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Ann Pharmacother. 2013 Jul-Aug;47(7-8):1045-54. doi: 10.1345/aph.1R726. Epub 2013 May 28.

Addition of rifampin to vancomycin for methicillin-resistant Staphylococcus aureus infections: what is the evidence?

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Faculty of Pharmaceutical Sciences, The University of British Columbia, Vancouver, British Columbia, Canada.



To evaluate evidence supporting efficacy and safety of the combination of vancomycin and rifampin for treatment of methicillin-resistant Staphylococcus aureus (MRSA) infections.


MEDLINE (1946-February 2013), EMBASE (1974-February 2013) and Cochrane Database of Systematic Reviews were searched.


All human prospective trials and retrospective studies evaluating clinical outcomes of vancomycin-rifampin combinations were included. Case reports, case series, and in vitro or animal data were excluded.


Full-text articles were included and abstracts excluded; 43 of 421 references were reviewed. Five articles met inclusion and were evaluated.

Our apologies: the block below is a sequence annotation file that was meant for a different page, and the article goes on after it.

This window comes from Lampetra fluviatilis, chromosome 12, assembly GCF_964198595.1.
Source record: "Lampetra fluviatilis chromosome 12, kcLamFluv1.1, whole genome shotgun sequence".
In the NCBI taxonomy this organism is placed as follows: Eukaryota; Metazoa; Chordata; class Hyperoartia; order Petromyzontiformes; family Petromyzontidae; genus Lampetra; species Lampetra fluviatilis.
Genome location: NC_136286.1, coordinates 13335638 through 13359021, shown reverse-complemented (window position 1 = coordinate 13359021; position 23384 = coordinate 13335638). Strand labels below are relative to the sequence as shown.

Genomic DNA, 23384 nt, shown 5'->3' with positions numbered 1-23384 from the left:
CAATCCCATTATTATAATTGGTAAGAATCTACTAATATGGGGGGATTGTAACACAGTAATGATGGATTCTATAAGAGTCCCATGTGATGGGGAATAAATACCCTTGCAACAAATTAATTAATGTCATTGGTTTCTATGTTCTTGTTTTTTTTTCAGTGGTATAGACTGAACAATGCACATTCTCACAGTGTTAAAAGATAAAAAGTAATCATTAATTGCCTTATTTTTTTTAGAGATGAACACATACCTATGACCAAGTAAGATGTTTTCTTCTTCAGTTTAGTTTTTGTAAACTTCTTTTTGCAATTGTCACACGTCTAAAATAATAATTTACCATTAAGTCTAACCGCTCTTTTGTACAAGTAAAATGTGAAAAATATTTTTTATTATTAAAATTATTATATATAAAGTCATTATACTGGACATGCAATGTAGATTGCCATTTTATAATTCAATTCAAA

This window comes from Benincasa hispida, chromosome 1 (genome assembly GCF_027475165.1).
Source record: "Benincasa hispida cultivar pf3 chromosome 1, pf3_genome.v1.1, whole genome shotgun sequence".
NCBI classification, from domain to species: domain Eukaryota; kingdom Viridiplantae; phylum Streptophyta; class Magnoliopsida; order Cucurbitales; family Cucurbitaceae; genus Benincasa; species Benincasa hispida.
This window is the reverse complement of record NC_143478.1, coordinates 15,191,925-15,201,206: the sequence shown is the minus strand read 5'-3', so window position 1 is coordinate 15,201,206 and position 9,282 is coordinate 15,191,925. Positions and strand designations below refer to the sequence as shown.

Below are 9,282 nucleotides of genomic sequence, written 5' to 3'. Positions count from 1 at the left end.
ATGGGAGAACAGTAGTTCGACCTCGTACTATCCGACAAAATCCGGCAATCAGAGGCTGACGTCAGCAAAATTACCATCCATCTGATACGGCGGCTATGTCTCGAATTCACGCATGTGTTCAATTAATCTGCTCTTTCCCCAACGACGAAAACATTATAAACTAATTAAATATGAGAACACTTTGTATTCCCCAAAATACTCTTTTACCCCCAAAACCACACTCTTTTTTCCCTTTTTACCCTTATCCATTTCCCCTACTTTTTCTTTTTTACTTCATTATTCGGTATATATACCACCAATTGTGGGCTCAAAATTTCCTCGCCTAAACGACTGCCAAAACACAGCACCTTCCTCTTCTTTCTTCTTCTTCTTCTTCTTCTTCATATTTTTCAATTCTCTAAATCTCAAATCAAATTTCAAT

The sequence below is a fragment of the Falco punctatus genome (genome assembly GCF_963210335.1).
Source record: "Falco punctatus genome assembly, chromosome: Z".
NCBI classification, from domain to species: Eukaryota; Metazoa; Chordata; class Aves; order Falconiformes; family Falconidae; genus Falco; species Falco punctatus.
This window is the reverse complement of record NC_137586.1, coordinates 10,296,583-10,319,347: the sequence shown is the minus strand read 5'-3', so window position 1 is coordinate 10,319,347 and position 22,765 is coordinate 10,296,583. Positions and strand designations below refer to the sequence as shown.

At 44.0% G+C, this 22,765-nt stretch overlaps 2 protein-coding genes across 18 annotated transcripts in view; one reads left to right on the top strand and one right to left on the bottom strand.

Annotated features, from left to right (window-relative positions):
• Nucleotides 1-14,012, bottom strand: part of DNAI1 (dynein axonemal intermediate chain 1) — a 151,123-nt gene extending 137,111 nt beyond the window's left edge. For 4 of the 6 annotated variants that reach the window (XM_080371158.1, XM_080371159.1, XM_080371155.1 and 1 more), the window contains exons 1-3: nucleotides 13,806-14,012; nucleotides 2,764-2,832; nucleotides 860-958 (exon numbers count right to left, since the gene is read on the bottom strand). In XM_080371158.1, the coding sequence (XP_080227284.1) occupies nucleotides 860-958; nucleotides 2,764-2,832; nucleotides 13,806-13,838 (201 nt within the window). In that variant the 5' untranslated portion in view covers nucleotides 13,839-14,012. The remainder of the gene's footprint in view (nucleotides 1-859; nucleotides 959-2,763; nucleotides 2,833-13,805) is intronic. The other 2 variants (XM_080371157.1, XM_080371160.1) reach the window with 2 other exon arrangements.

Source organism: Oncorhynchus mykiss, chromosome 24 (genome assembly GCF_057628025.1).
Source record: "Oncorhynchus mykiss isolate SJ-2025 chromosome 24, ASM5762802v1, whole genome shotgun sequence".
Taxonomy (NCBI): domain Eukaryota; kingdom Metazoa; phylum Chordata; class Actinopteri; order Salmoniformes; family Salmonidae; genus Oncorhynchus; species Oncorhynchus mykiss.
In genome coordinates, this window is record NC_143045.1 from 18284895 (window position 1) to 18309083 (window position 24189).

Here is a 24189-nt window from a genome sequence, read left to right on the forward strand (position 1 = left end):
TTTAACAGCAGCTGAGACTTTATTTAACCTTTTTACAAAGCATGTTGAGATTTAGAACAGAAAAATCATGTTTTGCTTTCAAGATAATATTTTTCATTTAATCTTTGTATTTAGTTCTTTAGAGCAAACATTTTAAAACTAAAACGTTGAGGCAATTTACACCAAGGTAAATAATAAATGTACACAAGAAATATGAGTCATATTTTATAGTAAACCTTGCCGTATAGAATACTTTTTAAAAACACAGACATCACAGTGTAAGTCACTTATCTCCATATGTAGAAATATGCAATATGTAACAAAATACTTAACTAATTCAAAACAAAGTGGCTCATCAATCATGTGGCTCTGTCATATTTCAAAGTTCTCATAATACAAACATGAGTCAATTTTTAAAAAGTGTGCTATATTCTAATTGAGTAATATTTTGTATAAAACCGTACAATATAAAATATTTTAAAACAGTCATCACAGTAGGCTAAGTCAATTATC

A nonrandomized prospective trial reported complete clearance of MRSA bacteremia at 24 hours in all 14 burn patients receiving vancomycin-rifampin therapy. In a case-control study of 42 patients with MRSA endocarditis, adding rifampin prolonged bacteremia (5.2 vs 2.1 days, p < 0.001), decreased survival rates (79% vs 95%, p = 0.048), resulted in drug interactions (52% of cases), and increased hepatic transaminases (21% vs 2%, p = 0.014). In a retrospective analysis of 28 patients with persistent MRSA bacteremia requiring salvage therapy, switching from vancomycin-based to linezolid-based treatment was associated with better salvage success than adding rifampin (88% vs 0%, p < 0.001). In a randomized open-label trial of 42 patients with MRSA endocarditis, addition of rifampin to vancomycin did not affect cure rates (90% combination vs 82% monotherapy, p > 0.20), but increased duration of bacteremia (9 vs 7 days, p > 0.20) compared with vancomycin monotherapy. Another randomized open-label trial of combination versus monotherapy for MRSA pneumonia in 93 intensive care unit patients reported higher clinical successes (53.7% vs 31.0%, p = 0.047), similar 30-day mortality rates, and more adverse events with combination therapy (11 vs 6).


Limited evidence exists to support the adjunctive use of rifampin to treat MRSA infections. The combination may increase drug interactions, adverse effects, and rifampin resistance. Further studies are needed to define the role of rifampin adjunct therapy.

[Indexed for MEDLINE]

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